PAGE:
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You all know that report parameters can be populated through a query, right?  And multi-value parameters get this magical (Select All) item as first one in the dropdown list.  I used the word magical in the previous sentence because this (Select All) item is not a real one.  It’s a bit like a fata morgana: you can click it but it doesn’t really get selected.  It only appears that way in the dropdown.  But you can’t write an expression that tests if the (Select All) item is selected because it doesn’t really exist in the array.  The only thing it does is it selects all items when it gets clicked.

Little side note: as usual there’s a workaround to check if all items are selected.  I’ll mention the details on that later.

Sometimes people want to avoid using this functionality and implement their own "All" item.  Even more so in the case of a single-value parameter which doesn’t get an auto-generated (Select All) item.  And that’s what this article is all about!

Setting The Scene

Once again I’ll use the AdventureWorksDW2012 free sample database and write some product-related queries.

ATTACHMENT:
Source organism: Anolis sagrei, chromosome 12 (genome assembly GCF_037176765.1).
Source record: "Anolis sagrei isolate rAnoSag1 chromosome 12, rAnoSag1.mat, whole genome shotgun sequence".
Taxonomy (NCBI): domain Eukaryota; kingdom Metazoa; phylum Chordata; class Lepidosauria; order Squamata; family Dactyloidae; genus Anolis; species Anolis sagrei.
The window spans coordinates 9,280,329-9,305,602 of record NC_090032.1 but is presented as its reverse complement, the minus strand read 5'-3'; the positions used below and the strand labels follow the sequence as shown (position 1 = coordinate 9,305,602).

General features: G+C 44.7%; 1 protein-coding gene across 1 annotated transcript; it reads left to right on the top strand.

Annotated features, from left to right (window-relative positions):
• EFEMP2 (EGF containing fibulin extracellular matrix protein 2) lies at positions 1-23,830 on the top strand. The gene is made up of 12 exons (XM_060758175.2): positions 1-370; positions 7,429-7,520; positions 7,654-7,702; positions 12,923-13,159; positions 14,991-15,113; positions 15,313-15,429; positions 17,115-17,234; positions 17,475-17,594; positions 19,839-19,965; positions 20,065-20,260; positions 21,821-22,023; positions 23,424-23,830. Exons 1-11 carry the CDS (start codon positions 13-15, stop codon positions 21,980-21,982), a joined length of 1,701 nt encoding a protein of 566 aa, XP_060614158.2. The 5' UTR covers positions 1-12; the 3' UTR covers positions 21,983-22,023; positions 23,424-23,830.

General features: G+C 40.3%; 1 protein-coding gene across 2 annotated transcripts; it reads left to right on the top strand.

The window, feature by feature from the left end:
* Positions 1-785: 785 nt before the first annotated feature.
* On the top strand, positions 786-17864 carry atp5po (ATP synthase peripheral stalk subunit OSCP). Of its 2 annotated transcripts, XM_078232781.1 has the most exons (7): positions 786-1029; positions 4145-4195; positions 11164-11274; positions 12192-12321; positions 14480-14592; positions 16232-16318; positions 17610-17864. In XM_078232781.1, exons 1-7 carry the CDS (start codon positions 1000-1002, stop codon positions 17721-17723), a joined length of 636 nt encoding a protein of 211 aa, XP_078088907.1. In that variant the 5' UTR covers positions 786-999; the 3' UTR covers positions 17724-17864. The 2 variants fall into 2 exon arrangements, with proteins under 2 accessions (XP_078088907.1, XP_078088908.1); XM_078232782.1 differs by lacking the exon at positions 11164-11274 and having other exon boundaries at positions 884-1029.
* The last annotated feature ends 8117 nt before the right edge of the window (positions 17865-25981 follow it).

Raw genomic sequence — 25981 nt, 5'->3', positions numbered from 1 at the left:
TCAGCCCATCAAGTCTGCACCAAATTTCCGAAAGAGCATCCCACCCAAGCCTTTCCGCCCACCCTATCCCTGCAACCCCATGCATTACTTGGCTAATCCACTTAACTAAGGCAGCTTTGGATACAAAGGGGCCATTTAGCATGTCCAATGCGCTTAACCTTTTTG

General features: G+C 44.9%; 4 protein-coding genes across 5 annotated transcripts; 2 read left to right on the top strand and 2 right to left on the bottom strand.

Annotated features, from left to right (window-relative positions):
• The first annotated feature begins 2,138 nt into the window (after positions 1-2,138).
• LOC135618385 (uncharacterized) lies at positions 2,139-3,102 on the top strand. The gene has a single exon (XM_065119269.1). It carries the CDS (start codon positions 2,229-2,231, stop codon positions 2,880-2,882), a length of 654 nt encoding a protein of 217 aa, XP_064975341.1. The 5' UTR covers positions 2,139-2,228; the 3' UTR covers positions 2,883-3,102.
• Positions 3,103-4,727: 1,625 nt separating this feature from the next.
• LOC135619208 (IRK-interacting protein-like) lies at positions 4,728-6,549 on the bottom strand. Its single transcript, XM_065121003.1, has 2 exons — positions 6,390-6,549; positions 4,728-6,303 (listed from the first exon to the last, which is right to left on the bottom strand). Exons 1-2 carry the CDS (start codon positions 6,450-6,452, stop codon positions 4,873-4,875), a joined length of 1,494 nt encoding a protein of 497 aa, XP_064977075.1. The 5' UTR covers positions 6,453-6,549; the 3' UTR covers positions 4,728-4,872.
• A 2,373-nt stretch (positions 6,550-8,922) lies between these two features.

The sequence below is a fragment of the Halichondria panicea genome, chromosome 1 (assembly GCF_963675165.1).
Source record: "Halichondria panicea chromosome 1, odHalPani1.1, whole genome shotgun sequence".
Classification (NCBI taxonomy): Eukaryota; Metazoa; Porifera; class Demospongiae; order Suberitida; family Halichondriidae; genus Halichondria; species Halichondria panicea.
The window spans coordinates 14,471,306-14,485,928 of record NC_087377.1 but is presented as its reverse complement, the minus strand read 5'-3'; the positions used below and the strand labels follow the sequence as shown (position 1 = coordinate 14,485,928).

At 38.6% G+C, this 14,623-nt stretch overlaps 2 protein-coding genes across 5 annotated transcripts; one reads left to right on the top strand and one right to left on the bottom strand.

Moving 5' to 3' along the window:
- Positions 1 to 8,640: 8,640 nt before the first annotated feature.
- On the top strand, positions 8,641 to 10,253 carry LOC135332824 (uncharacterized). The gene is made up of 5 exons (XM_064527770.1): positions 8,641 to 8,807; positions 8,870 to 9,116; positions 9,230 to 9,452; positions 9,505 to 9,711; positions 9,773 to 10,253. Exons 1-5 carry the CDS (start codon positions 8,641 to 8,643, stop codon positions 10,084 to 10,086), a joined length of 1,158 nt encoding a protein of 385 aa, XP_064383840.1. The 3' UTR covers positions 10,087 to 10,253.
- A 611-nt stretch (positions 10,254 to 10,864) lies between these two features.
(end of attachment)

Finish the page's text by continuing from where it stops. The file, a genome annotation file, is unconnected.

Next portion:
The Parameter Query

Let’s use the following query in a dataset called ProductCategory to populate a multi-value parameter called ProductCategory, type integer:

select ProductCategoryKey ID
    , EnglishProductCategoryName ProductCategory
from dbo.DimProductCategory

ID is used as Value field while ProductCategory serves fine as Label.  To have all values selected by default we can use that same dataset:

Selecting all parameter values by default

When rendering the report we now indeed see a dropdown list with a (Select All) item:

image

To come back to the workaround mentioned in the intro: you can compare the count of the selected items array with the count of the whole dataset.  When equal then all items are selected.  Here’s what that looks like in an expression:

=IIF(Parameters!ProductCategory.Count = COUNT(1, "ProductCategory")
    , "all selected", "not all selected")

Fetching Some Data

Like in any regular report we’d like to display some data.  Let’s keep it simple and show a list of product subcategories based on the selected categories:

select cat.EnglishProductCategoryName ProductCategory
    , sub.EnglishProductSubcategoryName ProductSubcategory
from dbo.DimProductSubcategory sub
inner join dbo.DimProductCategory cat
    on cat.ProductCategoryKey = sub.ProductCategoryKey
where cat.ProductCategoryKey in (@ProductCategory)

Adding an "<All>" item to the parameter

The first step in setting up a custom "<All>" item is adding a simple UNION ALL to the query that fetches the parameter list.  That goes like this:

select ProductCategoryKey ID
    , EnglishProductCategoryName ProductCategory
from dbo.DimProductCategory
UNION ALL
select -1, '<All>'
order by ProductCategory asc

I’m using -1 as ID for the "All" record because I know -1 will never exist in the database.  And I’ve included < > characters in the "All" label for two reasons: to nicely distinguish it from the other items as being a bit special and it ends up on top of the list when sorted alphabetically!  Neat huh?!